While one of the earliest onslaughts of extremely dry conditions in more than 20 years is drying out crop fields and forages, it's not yet time to hit the panic button, Purdue University researchers said Tuesday.
"Clearly, there are some truly severely stressed regions of the state," Bob Nielsen, Purdue corn specialist, said. "But if you look at the state as a whole, the corn has hung in there amazingly well."
Although dryness is not uncommon in Indiana in the summer, it is unusual for drought to hit in the spring, as it did this year soon after farmers planted corn and soybeans, researchers said.
"It is among the earliest onsets of severe, dry weather we've had in at least the last 25 years or so," Nielsen said.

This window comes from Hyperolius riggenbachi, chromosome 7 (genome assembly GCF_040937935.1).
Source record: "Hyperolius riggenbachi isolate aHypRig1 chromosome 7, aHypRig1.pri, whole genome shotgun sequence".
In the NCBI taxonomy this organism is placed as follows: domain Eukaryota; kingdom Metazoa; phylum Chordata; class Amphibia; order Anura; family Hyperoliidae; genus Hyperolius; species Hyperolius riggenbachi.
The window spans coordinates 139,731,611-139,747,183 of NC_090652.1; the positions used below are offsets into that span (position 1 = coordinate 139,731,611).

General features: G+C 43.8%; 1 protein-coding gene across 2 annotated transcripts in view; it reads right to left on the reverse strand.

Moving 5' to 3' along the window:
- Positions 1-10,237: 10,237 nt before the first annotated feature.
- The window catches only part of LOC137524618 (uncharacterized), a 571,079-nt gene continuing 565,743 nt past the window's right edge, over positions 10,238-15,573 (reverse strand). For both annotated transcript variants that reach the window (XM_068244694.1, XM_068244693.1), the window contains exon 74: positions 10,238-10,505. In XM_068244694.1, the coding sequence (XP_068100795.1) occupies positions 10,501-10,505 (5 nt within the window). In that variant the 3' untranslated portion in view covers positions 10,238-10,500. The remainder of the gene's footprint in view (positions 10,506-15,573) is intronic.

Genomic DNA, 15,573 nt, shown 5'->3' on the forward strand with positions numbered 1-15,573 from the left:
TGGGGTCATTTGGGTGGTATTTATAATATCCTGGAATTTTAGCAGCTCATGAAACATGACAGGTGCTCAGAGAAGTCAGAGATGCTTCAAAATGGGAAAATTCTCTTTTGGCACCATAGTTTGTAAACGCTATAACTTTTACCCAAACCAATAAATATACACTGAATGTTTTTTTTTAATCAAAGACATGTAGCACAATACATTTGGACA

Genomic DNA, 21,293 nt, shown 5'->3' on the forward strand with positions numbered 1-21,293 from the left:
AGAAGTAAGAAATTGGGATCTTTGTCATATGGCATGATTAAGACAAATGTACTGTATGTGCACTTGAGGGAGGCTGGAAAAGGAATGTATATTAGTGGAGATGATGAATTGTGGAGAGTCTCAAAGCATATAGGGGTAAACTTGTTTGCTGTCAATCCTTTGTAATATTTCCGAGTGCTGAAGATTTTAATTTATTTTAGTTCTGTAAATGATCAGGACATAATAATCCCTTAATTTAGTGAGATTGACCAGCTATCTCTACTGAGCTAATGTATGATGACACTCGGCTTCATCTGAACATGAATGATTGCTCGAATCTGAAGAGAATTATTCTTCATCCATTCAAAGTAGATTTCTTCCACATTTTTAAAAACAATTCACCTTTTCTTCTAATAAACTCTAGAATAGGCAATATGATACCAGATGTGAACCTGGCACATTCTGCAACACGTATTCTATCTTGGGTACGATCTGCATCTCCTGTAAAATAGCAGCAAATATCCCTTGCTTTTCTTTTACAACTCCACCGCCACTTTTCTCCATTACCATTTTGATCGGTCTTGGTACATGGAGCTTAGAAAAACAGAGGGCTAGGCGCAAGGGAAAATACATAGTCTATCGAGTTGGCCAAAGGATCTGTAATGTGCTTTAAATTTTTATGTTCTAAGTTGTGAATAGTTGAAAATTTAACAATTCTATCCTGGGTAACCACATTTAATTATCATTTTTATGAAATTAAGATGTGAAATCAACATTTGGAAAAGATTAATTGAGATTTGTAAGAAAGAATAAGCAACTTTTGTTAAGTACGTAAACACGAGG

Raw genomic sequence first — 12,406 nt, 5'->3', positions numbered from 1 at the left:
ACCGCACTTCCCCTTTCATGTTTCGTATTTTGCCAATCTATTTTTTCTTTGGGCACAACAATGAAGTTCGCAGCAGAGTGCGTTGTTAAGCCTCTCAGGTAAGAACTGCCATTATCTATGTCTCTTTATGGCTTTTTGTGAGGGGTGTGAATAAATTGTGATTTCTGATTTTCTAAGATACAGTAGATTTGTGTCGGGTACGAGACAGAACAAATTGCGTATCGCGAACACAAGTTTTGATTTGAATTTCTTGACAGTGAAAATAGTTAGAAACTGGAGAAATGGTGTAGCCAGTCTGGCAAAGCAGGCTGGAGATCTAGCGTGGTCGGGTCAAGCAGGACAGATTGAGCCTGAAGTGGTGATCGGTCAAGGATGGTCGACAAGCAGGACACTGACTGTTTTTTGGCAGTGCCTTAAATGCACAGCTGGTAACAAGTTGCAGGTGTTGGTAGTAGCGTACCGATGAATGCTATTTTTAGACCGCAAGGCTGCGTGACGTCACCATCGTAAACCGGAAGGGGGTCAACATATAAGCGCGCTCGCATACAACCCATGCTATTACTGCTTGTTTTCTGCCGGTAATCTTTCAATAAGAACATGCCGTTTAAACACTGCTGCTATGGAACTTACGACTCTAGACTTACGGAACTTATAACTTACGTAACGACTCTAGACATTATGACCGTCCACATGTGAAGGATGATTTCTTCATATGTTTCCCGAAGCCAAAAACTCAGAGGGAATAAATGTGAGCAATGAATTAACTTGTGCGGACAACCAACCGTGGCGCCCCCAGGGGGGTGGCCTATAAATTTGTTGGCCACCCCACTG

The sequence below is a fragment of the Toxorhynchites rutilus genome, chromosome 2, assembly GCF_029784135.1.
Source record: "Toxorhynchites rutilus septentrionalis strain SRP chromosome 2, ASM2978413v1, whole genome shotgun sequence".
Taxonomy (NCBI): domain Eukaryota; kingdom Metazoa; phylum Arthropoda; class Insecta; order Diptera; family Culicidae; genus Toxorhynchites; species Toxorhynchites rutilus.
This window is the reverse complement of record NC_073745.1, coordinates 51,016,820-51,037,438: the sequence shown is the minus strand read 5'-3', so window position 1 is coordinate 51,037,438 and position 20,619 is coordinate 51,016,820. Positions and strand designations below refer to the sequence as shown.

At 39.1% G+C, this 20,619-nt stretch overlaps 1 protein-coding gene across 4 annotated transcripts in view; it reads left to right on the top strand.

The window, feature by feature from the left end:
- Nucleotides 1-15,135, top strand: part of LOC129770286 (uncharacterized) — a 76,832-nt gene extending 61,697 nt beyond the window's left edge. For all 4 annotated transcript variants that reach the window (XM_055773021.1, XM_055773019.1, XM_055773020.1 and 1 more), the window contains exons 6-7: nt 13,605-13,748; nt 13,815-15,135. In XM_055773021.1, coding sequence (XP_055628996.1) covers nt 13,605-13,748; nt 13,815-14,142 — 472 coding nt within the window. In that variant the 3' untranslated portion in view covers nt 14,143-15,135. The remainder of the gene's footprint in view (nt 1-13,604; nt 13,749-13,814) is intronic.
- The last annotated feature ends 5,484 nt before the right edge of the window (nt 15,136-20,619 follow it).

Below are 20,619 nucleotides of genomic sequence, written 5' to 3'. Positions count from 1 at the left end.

Indiana has had less rain than normal because of continued high pressure and lack of moisture from the Gulf of Mexico, the state's primary source of moisture, the Indiana State Climate Office based at Purdue said.
It still is possible for the corn crop to produce yields close to trend, Nielsen said, but it would need widespread and timely rains now and for the remainder of the season.
"It's not a disaster yet. We still have opportunities to recover. There has been yield loss that we won't recover, but I don't think it has been dramatic yield loss," he said.
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